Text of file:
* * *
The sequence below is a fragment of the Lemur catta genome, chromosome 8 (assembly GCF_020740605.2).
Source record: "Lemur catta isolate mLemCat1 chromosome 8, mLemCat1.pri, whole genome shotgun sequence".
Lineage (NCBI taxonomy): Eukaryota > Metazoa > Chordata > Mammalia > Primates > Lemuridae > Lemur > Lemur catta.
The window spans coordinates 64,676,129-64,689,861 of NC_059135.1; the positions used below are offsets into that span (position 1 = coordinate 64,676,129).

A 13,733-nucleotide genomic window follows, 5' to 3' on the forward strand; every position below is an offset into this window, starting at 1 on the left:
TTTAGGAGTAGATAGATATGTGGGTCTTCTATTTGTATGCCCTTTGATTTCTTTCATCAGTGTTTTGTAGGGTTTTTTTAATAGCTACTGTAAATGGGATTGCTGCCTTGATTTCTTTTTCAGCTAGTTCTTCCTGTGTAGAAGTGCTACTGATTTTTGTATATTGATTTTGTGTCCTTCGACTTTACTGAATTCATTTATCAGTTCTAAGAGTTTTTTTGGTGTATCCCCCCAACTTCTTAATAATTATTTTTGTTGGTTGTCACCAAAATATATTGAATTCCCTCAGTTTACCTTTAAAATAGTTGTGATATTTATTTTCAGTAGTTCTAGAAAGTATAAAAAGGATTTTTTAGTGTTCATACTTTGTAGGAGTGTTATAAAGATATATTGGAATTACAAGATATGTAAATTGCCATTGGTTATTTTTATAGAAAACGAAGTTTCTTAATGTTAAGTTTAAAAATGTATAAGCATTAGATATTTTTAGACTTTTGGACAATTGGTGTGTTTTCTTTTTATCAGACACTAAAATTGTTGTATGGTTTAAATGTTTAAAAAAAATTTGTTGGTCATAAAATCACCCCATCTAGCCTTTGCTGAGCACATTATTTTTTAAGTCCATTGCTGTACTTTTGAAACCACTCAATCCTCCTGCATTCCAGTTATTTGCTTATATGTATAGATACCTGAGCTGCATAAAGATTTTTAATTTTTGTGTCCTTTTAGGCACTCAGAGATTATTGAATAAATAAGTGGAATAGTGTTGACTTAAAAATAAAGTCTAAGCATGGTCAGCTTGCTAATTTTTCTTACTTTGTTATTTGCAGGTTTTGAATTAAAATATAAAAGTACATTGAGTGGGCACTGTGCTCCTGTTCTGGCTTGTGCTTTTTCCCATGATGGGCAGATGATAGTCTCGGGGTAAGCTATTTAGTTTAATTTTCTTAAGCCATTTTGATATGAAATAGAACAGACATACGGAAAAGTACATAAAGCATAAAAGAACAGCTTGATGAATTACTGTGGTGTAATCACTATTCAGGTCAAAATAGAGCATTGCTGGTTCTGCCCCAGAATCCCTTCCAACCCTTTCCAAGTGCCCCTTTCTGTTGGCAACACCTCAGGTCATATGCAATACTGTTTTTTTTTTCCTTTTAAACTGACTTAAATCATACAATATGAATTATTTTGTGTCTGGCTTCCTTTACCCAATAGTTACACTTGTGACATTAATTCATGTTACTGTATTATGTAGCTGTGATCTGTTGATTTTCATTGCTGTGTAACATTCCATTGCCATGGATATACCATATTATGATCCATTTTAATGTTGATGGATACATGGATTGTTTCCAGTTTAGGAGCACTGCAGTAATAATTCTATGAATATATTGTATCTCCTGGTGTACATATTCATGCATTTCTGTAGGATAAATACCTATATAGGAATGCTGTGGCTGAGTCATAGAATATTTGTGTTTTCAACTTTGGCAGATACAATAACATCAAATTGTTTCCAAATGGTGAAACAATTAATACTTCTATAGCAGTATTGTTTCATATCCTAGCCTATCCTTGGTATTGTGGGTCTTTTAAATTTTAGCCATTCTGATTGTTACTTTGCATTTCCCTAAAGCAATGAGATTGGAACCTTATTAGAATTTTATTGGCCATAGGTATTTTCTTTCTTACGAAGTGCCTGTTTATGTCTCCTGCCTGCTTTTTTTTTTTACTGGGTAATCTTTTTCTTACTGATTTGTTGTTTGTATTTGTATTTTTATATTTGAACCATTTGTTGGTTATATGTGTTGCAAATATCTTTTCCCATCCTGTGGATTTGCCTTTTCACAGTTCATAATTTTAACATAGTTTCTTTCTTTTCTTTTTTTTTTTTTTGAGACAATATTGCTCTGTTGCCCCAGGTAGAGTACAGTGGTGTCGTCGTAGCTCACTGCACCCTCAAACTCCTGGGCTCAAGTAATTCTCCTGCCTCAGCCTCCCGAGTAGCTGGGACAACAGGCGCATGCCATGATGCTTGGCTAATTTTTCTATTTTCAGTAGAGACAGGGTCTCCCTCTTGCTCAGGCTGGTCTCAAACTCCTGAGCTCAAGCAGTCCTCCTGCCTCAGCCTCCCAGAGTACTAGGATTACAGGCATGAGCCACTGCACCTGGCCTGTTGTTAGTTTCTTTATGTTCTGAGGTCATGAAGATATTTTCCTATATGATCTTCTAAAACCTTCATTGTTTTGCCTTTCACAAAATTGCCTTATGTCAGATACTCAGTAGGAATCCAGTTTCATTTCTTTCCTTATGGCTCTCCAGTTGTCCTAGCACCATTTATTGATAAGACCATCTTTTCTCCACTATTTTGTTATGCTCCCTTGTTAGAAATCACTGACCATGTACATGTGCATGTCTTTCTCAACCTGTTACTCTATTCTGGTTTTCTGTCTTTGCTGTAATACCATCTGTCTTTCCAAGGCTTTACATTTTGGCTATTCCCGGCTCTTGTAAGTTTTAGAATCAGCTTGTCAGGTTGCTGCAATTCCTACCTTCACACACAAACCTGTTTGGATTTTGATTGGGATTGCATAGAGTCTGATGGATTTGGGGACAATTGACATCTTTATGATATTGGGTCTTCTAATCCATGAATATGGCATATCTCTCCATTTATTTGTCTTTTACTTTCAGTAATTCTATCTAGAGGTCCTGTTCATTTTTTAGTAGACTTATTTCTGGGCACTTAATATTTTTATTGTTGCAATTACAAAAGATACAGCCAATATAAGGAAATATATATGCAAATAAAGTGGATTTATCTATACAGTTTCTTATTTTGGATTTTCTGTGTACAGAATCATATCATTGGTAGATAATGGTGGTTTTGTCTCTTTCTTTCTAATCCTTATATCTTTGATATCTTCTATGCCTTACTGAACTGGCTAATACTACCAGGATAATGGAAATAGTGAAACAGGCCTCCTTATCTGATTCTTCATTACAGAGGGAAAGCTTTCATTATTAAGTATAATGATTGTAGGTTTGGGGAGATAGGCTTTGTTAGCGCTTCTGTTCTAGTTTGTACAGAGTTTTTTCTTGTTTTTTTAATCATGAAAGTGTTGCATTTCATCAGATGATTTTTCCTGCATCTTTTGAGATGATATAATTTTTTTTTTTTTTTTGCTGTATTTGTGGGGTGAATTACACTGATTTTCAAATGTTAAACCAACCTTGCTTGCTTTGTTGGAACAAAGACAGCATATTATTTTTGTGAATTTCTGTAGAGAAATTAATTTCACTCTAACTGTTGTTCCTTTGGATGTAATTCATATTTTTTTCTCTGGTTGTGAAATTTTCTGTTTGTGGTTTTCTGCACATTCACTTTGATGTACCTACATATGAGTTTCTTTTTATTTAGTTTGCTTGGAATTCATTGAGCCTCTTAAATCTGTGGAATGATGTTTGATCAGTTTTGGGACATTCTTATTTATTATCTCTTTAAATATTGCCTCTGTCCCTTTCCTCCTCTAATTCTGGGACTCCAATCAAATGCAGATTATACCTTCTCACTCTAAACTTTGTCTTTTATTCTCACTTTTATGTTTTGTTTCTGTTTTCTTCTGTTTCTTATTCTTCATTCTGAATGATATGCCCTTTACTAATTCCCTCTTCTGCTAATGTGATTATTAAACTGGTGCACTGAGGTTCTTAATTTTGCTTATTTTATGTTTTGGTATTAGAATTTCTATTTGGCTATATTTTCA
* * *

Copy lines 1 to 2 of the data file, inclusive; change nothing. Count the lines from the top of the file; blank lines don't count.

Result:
The sequence below is a fragment of the Lemur catta genome, chromosome 8 (assembly GCF_020740605.2).
Source record: "Lemur catta isolate mLemCat1 chromosome 8, mLemCat1.pri, whole genome shotgun sequence".